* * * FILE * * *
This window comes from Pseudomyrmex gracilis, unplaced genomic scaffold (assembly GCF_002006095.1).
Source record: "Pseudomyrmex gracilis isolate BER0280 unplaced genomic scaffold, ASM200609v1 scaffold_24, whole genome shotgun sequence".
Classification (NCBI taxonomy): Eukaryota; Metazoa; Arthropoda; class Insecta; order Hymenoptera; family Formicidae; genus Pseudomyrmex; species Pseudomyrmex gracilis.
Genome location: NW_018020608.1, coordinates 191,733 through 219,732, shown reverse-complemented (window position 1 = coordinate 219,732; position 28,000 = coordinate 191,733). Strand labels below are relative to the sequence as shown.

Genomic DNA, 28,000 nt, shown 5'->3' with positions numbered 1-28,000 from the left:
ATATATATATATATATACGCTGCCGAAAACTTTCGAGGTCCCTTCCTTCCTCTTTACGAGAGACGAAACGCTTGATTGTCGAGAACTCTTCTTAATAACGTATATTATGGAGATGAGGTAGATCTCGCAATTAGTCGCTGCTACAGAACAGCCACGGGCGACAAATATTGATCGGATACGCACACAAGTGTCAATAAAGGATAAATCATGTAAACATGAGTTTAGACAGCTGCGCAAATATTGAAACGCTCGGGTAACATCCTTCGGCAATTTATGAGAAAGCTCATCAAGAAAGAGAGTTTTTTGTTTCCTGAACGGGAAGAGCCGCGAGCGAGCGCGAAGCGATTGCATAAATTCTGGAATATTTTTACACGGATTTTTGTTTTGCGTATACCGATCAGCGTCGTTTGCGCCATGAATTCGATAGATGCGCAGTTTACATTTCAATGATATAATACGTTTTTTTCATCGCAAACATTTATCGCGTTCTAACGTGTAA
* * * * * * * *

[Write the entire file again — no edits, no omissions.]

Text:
This window comes from Pseudomyrmex gracilis, unplaced genomic scaffold (assembly GCF_002006095.1).
Source record: "Pseudomyrmex gracilis isolate BER0280 unplaced genomic scaffold, ASM200609v1 scaffold_24, whole genome shotgun sequence".
Classification (NCBI taxonomy): Eukaryota; Metazoa; Arthropoda; class Insecta; order Hymenoptera; family Formicidae; genus Pseudomyrmex; species Pseudomyrmex gracilis.
Genome location: NW_018020608.1, coordinates 191,733 through 219,732, shown reverse-complemented (window position 1 = coordinate 219,732; position 28,000 = coordinate 191,733). Strand labels below are relative to the sequence as shown.

Genomic DNA, 28,000 nt, shown 5'->3' with positions numbered 1-28,000 from the left:
ATATATATATATATATACGCTGCCGAAAACTTTCGAGGTCCCTTCCTTCCTCTTTACGAGAGACGAAACGCTTGATTGTCGAGAACTCTTCTTAATAACGTATATTATGGAGATGAGGTAGATCTCGCAATTAGTCGCTGCTACAGAACAGCCACGGGCGACAAATATTGATCGGATACGCACACAAGTGTCAATAAAGGATAAATCATGTAAACATGAGTTTAGACAGCTGCGCAAATATTGAAACGCTCGGGTAACATCCTTCGGCAATTTATGAGAAAGCTCATCAAGAAAGAGAGTTTTTTGTTTCCTGAACGGGAAGAGCCGCGAGCGAGCGCGAAGCGATTGCATAAATTCTGGAATATTTTTACACGGATTTTTGTTTTGCGTATACCGATCAGCGTCGTTTGCGCCATGAATTCGATAGATGCGCAGTTTACATTTCAATGATATAATACGTTTTTTTCATCGCAAACATTTATCGCGTTCTAACGTGTAA